Does it make sense as an ongoing tenet of public policy to regard a few weeks or months of business disruption, like that characterizing the outset of Covid-19, as capable of destroying major corporations, necessitating Cyclopean-scale government interventions that change the very nature of competitive enterprise and capitalism?
This is the third, not the first, major economic calamity of the 21st Century. Our response is something not imposed on us, but that we do for or to ourselves. So far, our policy reactions can and have expanded dependency and permanent government itself; conversely they could have and still can expand enterprise-based renewal and resiliency.
As a simple point of observation, if any entities should have been resilient with months, even years, of reserve funds and not required manmade flash-policy intervention, it would be major corporations, those among literally the richest institutions on the planet.
They are richer, certainly, than the bankrupt governments bailing them out.
Assuredly, the fears of the less well-heeled non-titans like the restaurant and bar industries were justified given the nature of a pandemic. Ditto small and medium businesses struck down, though thankfully not as many as predicted.
But it is notable to recall for our Monday-morning quarterbacking that the U.S. Chamber of Commerce and corporate trade groups lost no time in early March 2020 sending urgent letters to Congress in support of the CARES Act (“Coronavirus Aid, Relief, and Economic Security Act“) and concurrent relief appeals. A less-rattled National Federation of Independent Business was more circumspect, not to mention prescient, about differential effects the virus would have on members. The NFIB noted members’ proactive steps like stocking disinfectant and hand sanitizer, discussing sick leave and work-from-home options with employees, modifying supply chains and changing buyers or vendors. Even without the benefit of hindsight, that some information- and online-based sectors would “perversely” thrive from lockdown was apparent.
The multi-trillion-dollar CARES Act’s enablement of discretionary deployment of public funds to support individual private businesses was unprecedented. Less appreciated, and a scourge of the administrative state, is that the deeply entrenched pre-existing business and corporate regulatory environment enabled this very over-reach, with Republicans relenting to unbounded spending, loan guarantees and industrial policy. Without embrace of an alternative mentality our descendants will be rendered further unable to resist a non-government-centric response to future downturns and crises. As was apparent early in 2020, some—from Canada’s Justin Trudeau, to the World Economic Forum to the current occupant of the White House—see this as a feature not a bug, gleefully contemplating what they call “reset” and “build back better.”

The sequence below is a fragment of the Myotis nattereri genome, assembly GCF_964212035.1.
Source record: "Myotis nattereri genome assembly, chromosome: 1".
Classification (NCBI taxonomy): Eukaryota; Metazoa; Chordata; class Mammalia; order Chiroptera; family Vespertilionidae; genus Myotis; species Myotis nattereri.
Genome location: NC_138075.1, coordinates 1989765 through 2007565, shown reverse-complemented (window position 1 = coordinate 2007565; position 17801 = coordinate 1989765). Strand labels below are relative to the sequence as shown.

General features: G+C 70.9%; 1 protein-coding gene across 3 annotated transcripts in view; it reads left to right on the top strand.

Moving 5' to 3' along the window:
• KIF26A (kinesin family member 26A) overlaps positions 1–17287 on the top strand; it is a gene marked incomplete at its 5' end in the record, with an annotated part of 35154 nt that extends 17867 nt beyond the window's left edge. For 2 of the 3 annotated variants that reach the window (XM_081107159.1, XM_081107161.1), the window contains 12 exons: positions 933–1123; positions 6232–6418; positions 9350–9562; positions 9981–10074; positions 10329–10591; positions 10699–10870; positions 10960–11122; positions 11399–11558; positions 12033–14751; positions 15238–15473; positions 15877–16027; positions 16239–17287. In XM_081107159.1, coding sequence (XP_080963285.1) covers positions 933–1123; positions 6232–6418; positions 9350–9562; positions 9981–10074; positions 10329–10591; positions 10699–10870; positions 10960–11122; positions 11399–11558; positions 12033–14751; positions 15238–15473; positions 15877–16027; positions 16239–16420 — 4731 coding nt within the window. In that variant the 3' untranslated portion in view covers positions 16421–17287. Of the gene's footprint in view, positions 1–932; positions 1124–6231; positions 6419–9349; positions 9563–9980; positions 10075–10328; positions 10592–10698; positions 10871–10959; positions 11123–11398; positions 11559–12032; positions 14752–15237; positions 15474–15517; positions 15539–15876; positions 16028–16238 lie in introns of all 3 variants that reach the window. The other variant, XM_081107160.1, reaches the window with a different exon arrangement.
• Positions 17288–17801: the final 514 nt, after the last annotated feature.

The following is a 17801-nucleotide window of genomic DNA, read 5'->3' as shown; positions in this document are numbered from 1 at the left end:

The federal government in 2020 assumed great power in deciding who gets supported and survives, even while in other respects state government lockdowns were closing businesses. While companies and critical infrastructure functions have been bailed out before, then-Treasury Secretary Stephen Mnuchin assumed awesome powers, even participating in negotiations regarding their scope, over the dispensation of hundreds of billions of public funds in collateralized loans and loans to private businesses, some to be forgiven. These were powers Mnuchin was equally capable of unilaterally taking away.
Vital power of the market was transferred to government, as the Federal Reserve began allocating capital not just in the “traditional” form of its loans to banks, but of loans to individual businesses, extending credit and buying corporate debt; that is, picking winners and losers. Somewhere along the way, the Federal Reserve assumed ownership of almost a third of mortgage securities. Two professors in the Wall Street Journal referred to the swamping of private lending as “the largest step toward a centrally planned economy the U.S. has ever taken.”
These and more represent concessions from which there is no turning back without a lucid response that places top priority on advance preparation for the next inevitable crisis to befall the U.S. (perhaps globe). Instead, the steps being taken expand government, compound non-resilience and, one must conclude, deliberately induce a more dependent population, as incomprehensible as that seems. The latter debasement of the citizenry is why changes will require, among so much else, punitive measures for policymakers that exploit crises in naked fashion.
Read the full article at Forbes.